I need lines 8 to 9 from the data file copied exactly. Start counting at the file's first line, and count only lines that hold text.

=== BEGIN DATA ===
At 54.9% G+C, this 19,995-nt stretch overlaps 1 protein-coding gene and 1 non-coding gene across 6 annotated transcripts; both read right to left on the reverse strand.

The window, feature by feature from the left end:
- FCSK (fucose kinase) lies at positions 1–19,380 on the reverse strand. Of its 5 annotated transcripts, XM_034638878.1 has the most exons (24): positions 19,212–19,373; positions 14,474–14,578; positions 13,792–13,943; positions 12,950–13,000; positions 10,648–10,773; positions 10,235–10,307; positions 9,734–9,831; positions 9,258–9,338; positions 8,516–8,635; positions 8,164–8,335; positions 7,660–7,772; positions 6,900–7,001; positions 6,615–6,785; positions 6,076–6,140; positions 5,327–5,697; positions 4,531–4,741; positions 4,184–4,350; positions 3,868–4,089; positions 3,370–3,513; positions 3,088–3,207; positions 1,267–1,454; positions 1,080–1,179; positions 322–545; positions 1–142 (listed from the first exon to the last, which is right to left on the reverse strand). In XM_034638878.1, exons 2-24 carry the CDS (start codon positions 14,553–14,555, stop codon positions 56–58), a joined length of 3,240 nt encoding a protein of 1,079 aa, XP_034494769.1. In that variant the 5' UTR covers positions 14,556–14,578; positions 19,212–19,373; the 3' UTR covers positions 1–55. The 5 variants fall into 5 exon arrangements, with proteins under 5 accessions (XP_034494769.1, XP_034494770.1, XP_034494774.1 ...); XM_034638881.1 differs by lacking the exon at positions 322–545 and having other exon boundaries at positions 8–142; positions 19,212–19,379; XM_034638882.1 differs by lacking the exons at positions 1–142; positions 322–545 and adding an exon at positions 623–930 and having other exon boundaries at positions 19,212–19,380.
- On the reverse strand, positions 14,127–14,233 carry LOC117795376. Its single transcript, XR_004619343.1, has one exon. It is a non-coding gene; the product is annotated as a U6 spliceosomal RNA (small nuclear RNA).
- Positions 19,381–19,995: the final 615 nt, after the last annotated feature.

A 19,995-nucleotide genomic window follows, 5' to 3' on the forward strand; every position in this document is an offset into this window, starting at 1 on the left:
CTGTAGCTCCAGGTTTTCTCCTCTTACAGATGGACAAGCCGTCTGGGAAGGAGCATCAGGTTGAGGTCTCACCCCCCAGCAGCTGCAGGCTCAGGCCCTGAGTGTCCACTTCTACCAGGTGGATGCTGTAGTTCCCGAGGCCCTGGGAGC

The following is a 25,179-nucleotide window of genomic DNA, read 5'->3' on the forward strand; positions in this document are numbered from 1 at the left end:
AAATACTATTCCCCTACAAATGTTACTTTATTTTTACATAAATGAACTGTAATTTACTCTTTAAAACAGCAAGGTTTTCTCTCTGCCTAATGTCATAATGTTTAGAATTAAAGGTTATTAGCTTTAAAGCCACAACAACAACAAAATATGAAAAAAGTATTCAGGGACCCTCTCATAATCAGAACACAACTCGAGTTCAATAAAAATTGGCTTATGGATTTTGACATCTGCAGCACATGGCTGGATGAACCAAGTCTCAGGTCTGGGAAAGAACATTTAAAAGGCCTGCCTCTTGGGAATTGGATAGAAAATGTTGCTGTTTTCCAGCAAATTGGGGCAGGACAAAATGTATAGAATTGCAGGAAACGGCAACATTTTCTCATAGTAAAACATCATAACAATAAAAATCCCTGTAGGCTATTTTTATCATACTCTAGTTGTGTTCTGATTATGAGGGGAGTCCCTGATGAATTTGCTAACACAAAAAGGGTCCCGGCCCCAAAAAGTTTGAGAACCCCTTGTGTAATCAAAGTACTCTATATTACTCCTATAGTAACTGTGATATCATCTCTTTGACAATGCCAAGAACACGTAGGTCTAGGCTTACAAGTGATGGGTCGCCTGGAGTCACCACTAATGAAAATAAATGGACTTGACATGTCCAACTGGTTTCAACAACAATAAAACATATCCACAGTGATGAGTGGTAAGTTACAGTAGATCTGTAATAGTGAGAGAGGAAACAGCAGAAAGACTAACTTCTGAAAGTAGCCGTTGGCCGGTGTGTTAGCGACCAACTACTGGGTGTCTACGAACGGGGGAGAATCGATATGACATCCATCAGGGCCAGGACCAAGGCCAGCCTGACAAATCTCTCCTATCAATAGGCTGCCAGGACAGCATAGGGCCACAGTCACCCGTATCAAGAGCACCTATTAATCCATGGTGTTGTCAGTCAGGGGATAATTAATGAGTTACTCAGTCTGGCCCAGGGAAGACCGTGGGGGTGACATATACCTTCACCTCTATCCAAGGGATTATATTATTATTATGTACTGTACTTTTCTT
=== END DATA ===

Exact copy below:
The following is a 25,179-nucleotide window of genomic DNA, read 5'->3' on the forward strand; positions in this document are numbered from 1 at the left end:
AAATACTATTCCCCTACAAATGTTACTTTATTTTTACATAAATGAACTGTAATTTACTCTTTAAAACAGCAAGGTTTTCTCTCTGCCTAATGTCATAATGTTTAGAATTAAAGGTTATTAGCTTTAAAGCCACAACAACAACAAAATATGAAAAAAGTATTCAGGGACCCTCTCATAATCAGAACACAACTCGAGTTCAATAAAAATTGGCTTATGGATTTTGACATCTGCAGCACATGGCTGGATGAACCAAGTCTCAGGTCTGGGAAAGAACATTTAAAAGGCCTGCCTCTTGGGAATTGGATAGAAAATGTTGCTGTTTTCCAGCAAATTGGGGCAGGACAAAATGTATAGAATTGCAGGAAACGGCAACATTTTCTCATAGTAAAACATCATAACAATAAAAATCCCTGTAGGCTATTTTTATCATACTCTAGTTGTGTTCTGATTATGAGGGGAGTCCCTGATGAATTTGCTAACACAAAAAGGGTCCCGGCCCCAAAAAGTTTGAGAACCCCTTGTGTAATCAAAGTACTCTATATTACTCCTATAGTAACTGTGATATCATCTCTTTGACAATGCCAAGAACACGTAGGTCTAGGCTTACAAGTGATGGGTCGCCTGGAGTCACCACTAATGAAAATAAATGGACTTGACATGTCCAACTGGTTTCAACAACAATAAAACATATCCACAGTGATGAGTGGTAAGTTACAGTAGATCTGTAATAGTGAGAGAGGAAACAGCAGAAAGACTAACTTCTGAAAGTAGCCGTTGGCCGGTGTGTTAGCGACCAACTACTGGGTGTCTACGAACGGGGGAGAATCGATATGACATCCATCAGGGCCAGGACCAAGGCCAGCCTGACAAATCTCTCCTATCAATAGGCTGCCAGGACAGCATAGGGCCACAGTCACCCGTATCAAGAGCACCTATTAATCCATGGTGTTGTCAGTCAGGGGATAATTAATGAGTTACTCAGTCTGGCCCAGGGAAGACCGTGGGGGTGACATATACCTTCACCTCTATCCAAGGGATTATATTATTATTATGTACTGTACTTTTCTT